Ancient DNA studies of the New Zealand kiwi and wattlebirds : evolution, conservation and culture : a thesis presented in fulfilment of the requirements of Doctor of Philosophy in Molecular BioSciences at Massey University, Albany, New Zealand

Thumbnail Image
Open Access Location
Journal Title
Journal ISSN
Volume Title
Massey University
The Author
Ancient DNA was used to provide a temporal perspective for examining a number of evolutionary, conservation and cultural questions involving members of the New Zealand avifauna. Ancient mitochondrial DNA (mtDNA) sequences were used to examine the past levels and patterns of genetic diversity in the five species of New Zealand kiwi (Apterygidae). Brown kiwi, particularly in the South Island, exhibited high levels of genetic structuring with nearly every population exhibiting private mitochondrial haplotypes. The extinction of a large number of brown kiwi populations has, therefore, led to the loss of a large amount of genetic variation in these species. The past ranges of great spotted kiwi and the three brown kiwi species, whose bones are morphologically indistinguishable, were determined. This information can aid conservation programmes aiming to re-introduce kiwi to regions where they are now extinct. In contrast to the high level of genetic structuring in South Island brown kiwi, the majority of little spotted kiwi samples from the South Island shared a common haplotype. The difference in phylogeography between brown kiwi and little spotted kiwi is hypothesised to relate to differences in their dispersal behaviour and/or their population histories. The addition of ancient samples of little spotted kiwi from the North Island indicated a complex relationship with great spotted kiwi. Nuclear microsatellite DNA markers were isolated from North Island brown kiwi and tested for cross amplification in the other kiwi species. Five loci were polymorphic in all kiwi species. Preliminary analyses of genotyping results indicated that the kiwi species were distinguished by assignment tests and that subdivision may occur within several of the species. An extensive reference database of modern and ancient mtDNA sequences was used to determine species and provenance of a number of unlabelled museum subfossil bones and skins. This method was also used to examine provenance of brown kiwi feathers from Maori artefacts (cloaks and baskets). Ancient DNA methodology was also used in a molecular examination of the relationships of a second endemic avian family, the New Zealand wattlebirds (Callaeatidae). Analyses of nuclear gene sequences, c-mos and RAG-1, revealed kokako, saddleback and huia comprised a strongly supported monophyletic group. A divergence time estimate for the New Zealand wattlebirds indicated that they are more likely to have arrived by transoceanic dispersal than have a Gondwanan origin. Sequences from three mtDNA genes, 12S, ND2 and cytochrome b, were also analysed but could not resolve the relationships between the three genera. Microsatellite DNA from the extinct New Zealand huia exhibited considerable genetic variation, exceeding that found in extant North Island saddleback, from which the loci were isolated. Assignment tests indicated no genetic structuring within huia, although interpretation was complicated by a lack of provenance details for many of the skins. The results presented here suggest that ancient DNA can not only provide information about the relationships of extinct taxa but also demonstrates the importance of placing the present day genetic diversity found in endangered taxa within the context of past patterns and levels of genetic variation.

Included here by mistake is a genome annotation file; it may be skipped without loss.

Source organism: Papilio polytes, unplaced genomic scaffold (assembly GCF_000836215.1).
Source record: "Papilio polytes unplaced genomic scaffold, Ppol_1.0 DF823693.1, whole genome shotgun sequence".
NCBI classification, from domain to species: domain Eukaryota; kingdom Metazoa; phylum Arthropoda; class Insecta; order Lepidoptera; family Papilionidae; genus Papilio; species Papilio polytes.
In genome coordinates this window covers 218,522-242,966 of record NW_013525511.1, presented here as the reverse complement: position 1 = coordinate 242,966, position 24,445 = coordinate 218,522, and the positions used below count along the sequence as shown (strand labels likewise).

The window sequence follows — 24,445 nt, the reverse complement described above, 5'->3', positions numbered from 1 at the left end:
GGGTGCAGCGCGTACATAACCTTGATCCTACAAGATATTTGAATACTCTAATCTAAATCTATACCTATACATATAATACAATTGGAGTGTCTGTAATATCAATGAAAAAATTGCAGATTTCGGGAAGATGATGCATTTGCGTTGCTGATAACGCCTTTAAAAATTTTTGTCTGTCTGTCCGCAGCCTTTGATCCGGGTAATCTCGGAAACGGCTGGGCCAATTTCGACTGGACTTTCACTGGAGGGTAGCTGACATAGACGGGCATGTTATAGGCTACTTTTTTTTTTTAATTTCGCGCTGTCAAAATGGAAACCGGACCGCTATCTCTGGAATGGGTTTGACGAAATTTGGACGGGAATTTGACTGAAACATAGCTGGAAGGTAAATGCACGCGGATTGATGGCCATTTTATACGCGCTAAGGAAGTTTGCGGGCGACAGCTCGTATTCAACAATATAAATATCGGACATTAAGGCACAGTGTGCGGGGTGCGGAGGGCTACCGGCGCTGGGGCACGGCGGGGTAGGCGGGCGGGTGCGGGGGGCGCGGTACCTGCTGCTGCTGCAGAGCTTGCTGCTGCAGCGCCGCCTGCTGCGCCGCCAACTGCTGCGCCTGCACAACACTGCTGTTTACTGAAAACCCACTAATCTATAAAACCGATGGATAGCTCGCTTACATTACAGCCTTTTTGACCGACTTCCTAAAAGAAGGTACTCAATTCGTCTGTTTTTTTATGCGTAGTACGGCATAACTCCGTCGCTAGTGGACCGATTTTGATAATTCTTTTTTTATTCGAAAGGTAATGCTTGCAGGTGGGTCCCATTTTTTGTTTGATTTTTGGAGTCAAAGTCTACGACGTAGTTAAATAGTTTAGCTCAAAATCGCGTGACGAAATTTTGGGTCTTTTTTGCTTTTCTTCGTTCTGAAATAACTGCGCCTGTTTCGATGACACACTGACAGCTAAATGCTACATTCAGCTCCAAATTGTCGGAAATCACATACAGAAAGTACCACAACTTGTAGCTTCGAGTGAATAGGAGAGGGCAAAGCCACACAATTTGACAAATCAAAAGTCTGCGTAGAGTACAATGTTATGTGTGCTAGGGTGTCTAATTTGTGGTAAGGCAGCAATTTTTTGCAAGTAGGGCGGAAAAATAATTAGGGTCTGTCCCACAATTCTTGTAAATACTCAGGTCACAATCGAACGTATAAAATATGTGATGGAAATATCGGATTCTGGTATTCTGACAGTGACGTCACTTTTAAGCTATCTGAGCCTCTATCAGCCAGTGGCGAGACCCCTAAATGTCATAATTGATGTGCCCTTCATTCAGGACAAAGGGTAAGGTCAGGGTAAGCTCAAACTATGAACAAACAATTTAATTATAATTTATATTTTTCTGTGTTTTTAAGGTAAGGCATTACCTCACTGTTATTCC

Following content was removed due to copyright restrictions: Lambert, D. M., King, T., Shepherd, L. D., Livingston, A., Anderson, S. & Craig, J. L. (2005). Serial population bottlenecks and genetic variation: translocated populations of the New Zealand saddleback (Philesturnus carunculatus rufusater). Conservation Genetics 6: 1–14. Perrie, L. R., Shepherd, L. D.& Brownsey, P. J. (2005). Asplenium ·lucrosum nothosp. nov.: a sterile hybrid widely and erroneously cultivated as ‘‘Asplenium bulbiferum’’ Plant systematics and evolution 250: 243–257
Kiwi genetics, Kokako, Huia, Saddleback, Māori Doctoral Thesis